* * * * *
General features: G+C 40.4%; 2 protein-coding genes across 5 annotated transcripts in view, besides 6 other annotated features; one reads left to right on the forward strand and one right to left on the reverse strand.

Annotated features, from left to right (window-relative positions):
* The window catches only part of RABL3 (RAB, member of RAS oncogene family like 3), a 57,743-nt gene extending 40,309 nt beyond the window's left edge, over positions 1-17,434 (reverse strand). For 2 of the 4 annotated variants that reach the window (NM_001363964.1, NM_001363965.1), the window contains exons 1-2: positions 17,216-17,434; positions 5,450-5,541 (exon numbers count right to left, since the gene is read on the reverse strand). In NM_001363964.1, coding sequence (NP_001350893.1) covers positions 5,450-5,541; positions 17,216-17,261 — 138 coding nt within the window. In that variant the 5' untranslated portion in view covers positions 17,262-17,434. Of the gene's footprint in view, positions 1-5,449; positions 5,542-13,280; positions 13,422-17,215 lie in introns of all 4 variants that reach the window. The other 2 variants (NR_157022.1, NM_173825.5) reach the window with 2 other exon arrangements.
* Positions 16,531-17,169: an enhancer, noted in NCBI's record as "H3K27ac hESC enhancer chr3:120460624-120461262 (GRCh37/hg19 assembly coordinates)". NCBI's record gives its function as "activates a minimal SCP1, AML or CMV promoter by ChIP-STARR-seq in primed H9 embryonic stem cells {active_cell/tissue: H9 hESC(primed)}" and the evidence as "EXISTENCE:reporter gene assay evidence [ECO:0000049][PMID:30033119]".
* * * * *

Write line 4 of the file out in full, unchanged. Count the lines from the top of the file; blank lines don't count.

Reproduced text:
* Positions 16,531-17,169: an enhancer, noted in NCBI's record as "H3K27ac hESC enhancer chr3:120460624-120461262 (GRCh37/hg19 assembly coordinates)". NCBI's record gives its function as "activates a minimal SCP1, AML or CMV promoter by ChIP-STARR-seq in primed H9 embryonic stem cells {active_cell/tissue: H9 hESC(primed)}" and the evidence as "EXISTENCE:reporter gene assay evidence [ECO:0000049][PMID:30033119]".